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The World As I See It

– Albert Einstein –

How strange is the lot of us mortals! Each of us is here for a brief sojourn; for what purpose be knows not, though he sometimes thinks he senses it. But without deeper reflection one knows from daily life that one exists for other people-first of all for those upon whose smiles and well-being our own happiness is wholly dependent, and then for the many, unknown to us, to whose destinies we are bound by the ties of sympathy. A hundred times every day I remind myself that my inner and outer life are based on the labors of other men,living and dead, and that I must exert myself in order to give in the same measure as I have received and am still receiving. I am strongly drawn to a frugal life and am often oppressively aware that I am engrossing an undue amount of the labor of my fellow-men. I regard class distinctions as unjustified and, in the last resort, based on force. I also believe that a simple and unassuming life is good for everybody, physically and mentally.

I do not at all believe in human freedom in the philosophical sense. Everybody acts not only under external compulsion but also in accordance with inner necessity. Schopenhauer's saying, "A man can do what he wants,but not want what he wants," has been a very real inspiration to me since my youth; it has been a continual consolation in the face of life's hardships, my own and others', and an unfailing well-spring of tolerance. This realization mercifully mitigates the easily paralyzing sense of responsibility and prevents us from taking ourselves and other people all too seriously; it is conducive to a view of life which, in particular, gives humor its due.

To inquire after the meaning or object of one's own existence or that of all creatures has always seemed to me absurd from an objective point of view. And yet everybody has certain ideals which determine the direction of his endeavors and his judgments. In this sense I have never looked upon ease and happiness as ends in themselves-this ethical basis I call the ideal of a pigsty. The ideals which have lighted my way, and time after time have given me new courage to face life cheerfully, have been Kindness, Beauty, and Truth. Without the sense of kinship with men of like mind, without the occupation with the objective world,the eternally unattainable in the field of art and scientific endeavors, life would have seemed to me empty. The trite objects of human efforts-possessions,outward success, luxury-have always seemed to me contemptible.

My passionate sense of social justice and social responsibility has always contrasted oddly with my pronounced lack of need for direct contact with other human beings and human communities. I am truly a "lone traveler" and have never belonged to my country, my home, my friend, or even my immediate family, with my whole heart; in the face of all these ties, I have never lost a sense of distance and a need for solitude-feelings which increase with the years. One becomes sharply aware, but without regret,of the limits of mutual understanding and consonance with other people. No doubt, such a person loses some of his innocence and unconcern; on the other hand, he is largely independent, of the opinions, habits, and judgments of his fellows and avoids the temptation to build his inner equilibrium upon such insecure foundations.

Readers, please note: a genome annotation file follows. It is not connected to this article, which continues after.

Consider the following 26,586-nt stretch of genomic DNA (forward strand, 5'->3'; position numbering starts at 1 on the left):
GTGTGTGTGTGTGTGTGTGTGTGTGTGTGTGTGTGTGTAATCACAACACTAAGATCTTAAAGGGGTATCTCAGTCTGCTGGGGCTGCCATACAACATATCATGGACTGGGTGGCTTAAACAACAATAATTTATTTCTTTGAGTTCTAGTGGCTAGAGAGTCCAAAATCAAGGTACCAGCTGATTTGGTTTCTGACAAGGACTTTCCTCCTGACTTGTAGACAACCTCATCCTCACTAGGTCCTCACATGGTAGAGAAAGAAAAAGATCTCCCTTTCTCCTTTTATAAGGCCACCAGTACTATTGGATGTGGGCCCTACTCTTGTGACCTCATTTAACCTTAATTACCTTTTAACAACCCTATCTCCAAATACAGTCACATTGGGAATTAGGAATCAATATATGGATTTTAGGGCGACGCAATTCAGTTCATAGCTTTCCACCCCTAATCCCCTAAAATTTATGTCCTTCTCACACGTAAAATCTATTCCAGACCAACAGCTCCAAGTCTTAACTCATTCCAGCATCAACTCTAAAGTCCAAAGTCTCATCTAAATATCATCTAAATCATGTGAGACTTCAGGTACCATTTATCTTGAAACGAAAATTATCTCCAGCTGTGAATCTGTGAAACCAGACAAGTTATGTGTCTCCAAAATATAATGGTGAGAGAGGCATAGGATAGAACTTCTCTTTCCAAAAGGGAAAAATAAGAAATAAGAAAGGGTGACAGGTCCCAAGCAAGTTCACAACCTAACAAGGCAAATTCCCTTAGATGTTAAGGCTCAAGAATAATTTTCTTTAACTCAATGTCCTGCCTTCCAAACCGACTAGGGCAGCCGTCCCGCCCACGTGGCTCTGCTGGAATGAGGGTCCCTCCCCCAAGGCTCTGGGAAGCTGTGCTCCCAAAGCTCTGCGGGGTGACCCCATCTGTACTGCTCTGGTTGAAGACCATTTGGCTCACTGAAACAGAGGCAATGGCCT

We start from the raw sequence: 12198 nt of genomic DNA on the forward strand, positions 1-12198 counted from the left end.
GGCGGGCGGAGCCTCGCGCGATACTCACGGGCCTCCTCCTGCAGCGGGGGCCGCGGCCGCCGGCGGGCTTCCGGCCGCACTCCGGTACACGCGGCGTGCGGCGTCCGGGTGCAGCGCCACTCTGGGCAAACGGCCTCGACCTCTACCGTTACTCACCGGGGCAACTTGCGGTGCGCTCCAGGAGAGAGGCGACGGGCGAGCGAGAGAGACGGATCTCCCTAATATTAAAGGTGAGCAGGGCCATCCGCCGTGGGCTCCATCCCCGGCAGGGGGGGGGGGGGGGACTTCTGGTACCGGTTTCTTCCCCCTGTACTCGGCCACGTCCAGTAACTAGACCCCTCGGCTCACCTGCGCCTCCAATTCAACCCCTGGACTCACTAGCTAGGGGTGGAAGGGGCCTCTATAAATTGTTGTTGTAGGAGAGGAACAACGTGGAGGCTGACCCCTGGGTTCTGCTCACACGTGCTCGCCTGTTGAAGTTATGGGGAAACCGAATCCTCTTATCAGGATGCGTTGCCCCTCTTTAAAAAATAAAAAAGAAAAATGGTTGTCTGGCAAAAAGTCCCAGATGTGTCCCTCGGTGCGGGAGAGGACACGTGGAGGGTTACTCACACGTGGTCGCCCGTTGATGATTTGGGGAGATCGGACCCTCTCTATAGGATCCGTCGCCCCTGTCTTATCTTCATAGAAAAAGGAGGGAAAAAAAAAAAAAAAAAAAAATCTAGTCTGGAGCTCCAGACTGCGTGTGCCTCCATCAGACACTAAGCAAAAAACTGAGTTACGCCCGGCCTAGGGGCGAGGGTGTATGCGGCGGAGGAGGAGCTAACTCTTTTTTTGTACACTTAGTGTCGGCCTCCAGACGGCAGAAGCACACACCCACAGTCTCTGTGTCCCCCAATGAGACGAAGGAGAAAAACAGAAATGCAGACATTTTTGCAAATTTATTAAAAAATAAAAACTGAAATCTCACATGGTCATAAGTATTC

My political ideal is democracy. Let every man be respected as an individual and no man idolized. It is an irony of fate that I myself have been the recipient of excessive admiration and reverence from my fellow-being, through no fault, and no merit, of my own. The cause of this may well be the desire, unattainable for many, to understand the few ideas to which I have with my feeble powers attained through ceaseless struggle. I am quite aware that it is necessary for the achievement of the objective of an organization that one man should do the thinking and directing and generally bear the responsibility. But the led must not be coerced, they must be able to choose their leader. An autocratic system of coercion, in my opinion, soon degenerates. For force always attracts men of low morality, and I believe it to be an invariable rule that tyrants of genius are succeeded by scoundrels, For this reason I have always been passionately opposed to systems such as we see in Italy and Russia today. The thing that has brought discredit upon the form of democracy as it exists in Europe today is not to be laid to the door of the democratic principle as such, but to the lack of stability of governments and to the impersonal character of the electoral system. I believe that in this respect the United States of America have found the right way. They have a President powers really to exercise his responsibility. What I value, on the other hand, in the German political system is the more extensive provision that it makes for the individual in case of illness or need. The really valuable thing in the pageant of human life seems to me not the political state, but the creative, sentient individual, the personality; it alone creates the noble and the sublime, while the herd as such remains dull in thought and dull in feeling. This topic brings me to that worst outcrop of herd life, the military system,which I abhor. That a man can take pleasure in marching in fours to the strains of a band is enough to make me despise him. He has only been given his big brain by mistake; unprotected spinal marrow was all he needed. This plaguespot of civilization ought to be abolished with all possible speed. Heroism on command, senseless violence, and all the loathsome nonsense that goes by the name of patriotism – how passionately I hate them! How vile and despicable seems war to me! I would rather be hacked in pieces than take part in such an abominable business. My opinion of the human race is high enough that I believe this bogey would have disappeared long ago, had the sound sense of the peoples not been systematically corrupted by commercial and political interests acting through the schools and the Press.